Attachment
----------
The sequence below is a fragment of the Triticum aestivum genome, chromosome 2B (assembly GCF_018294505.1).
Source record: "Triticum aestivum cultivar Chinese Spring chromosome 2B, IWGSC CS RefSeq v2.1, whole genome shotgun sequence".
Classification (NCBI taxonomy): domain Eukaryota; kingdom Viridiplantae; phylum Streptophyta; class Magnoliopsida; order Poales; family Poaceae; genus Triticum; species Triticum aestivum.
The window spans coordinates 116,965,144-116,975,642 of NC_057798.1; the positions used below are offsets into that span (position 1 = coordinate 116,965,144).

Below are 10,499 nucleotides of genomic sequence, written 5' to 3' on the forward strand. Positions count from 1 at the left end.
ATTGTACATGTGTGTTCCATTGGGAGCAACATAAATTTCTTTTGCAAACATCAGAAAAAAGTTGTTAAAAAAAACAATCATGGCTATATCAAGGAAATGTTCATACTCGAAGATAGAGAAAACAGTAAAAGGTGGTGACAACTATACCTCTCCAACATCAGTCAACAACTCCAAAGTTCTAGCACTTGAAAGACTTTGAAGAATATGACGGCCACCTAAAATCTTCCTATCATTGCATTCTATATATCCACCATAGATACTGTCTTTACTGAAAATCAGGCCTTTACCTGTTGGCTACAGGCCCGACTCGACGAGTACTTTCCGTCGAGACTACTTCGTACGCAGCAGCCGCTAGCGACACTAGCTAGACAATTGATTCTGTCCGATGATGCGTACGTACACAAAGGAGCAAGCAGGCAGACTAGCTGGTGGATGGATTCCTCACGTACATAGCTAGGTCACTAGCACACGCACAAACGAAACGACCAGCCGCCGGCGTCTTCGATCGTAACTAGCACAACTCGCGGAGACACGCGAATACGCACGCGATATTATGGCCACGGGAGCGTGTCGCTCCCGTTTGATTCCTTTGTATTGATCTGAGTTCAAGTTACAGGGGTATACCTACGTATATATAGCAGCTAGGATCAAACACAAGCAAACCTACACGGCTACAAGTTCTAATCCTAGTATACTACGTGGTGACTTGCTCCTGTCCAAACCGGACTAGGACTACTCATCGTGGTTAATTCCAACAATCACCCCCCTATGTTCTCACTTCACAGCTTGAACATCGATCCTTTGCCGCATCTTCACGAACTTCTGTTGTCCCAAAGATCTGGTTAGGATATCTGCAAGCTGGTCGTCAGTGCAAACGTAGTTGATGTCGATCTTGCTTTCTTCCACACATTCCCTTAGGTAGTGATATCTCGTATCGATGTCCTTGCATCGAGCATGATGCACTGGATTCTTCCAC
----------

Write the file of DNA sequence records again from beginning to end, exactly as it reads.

The sequence below is a fragment of the Triticum aestivum genome, chromosome 2B (assembly GCF_018294505.1).
Source record: "Triticum aestivum cultivar Chinese Spring chromosome 2B, IWGSC CS RefSeq v2.1, whole genome shotgun sequence".
Classification (NCBI taxonomy): domain Eukaryota; kingdom Viridiplantae; phylum Streptophyta; class Magnoliopsida; order Poales; family Poaceae; genus Triticum; species Triticum aestivum.
The window spans coordinates 116,965,144-116,975,642 of NC_057798.1; the positions used below are offsets into that span (position 1 = coordinate 116,965,144).

Below are 10,499 nucleotides of genomic sequence, written 5' to 3' on the forward strand. Positions count from 1 at the left end.
ATTGTACATGTGTGTTCCATTGGGAGCAACATAAATTTCTTTTGCAAACATCAGAAAAAAGTTGTTAAAAAAAACAATCATGGCTATATCAAGGAAATGTTCATACTCGAAGATAGAGAAAACAGTAAAAGGTGGTGACAACTATACCTCTCCAACATCAGTCAACAACTCCAAAGTTCTAGCACTTGAAAGACTTTGAAGAATATGACGGCCACCTAAAATCTTCCTATCATTGCATTCTATATATCCACCATAGATACTGTCTTTACTGAAAATCAGGCCTTTACCTGTTGGCTACAGGCCCGACTCGACGAGTACTTTCCGTCGAGACTACTTCGTACGCAGCAGCCGCTAGCGACACTAGCTAGACAATTGATTCTGTCCGATGATGCGTACGTACACAAAGGAGCAAGCAGGCAGACTAGCTGGTGGATGGATTCCTCACGTACATAGCTAGGTCACTAGCACACGCACAAACGAAACGACCAGCCGCCGGCGTCTTCGATCGTAACTAGCACAACTCGCGGAGACACGCGAATACGCACGCGATATTATGGCCACGGGAGCGTGTCGCTCCCGTTTGATTCCTTTGTATTGATCTGAGTTCAAGTTACAGGGGTATACCTACGTATATATAGCAGCTAGGATCAAACACAAGCAAACCTACACGGCTACAAGTTCTAATCCTAGTATACTACGTGGTGACTTGCTCCTGTCCAAACCGGACTAGGACTACTCATCGTGGTTAATTCCAACAATCACCCCCCTATGTTCTCACTTCACAGCTTGAACATCGATCCTTTGCCGCATCTTCACGAACTTCTGTTGTCCCAAAGATCTGGTTAGGATATCTGCAAGCTGGTCGTCAGTGCAAACGTAGTTGATGTCGATCTTGCTTTCTTCCACACATTCCCTTAGGTAGTGATATCTCGTATCGATGTCCTTGCATCGAGCATGATGCACTGGATTCTTCCAC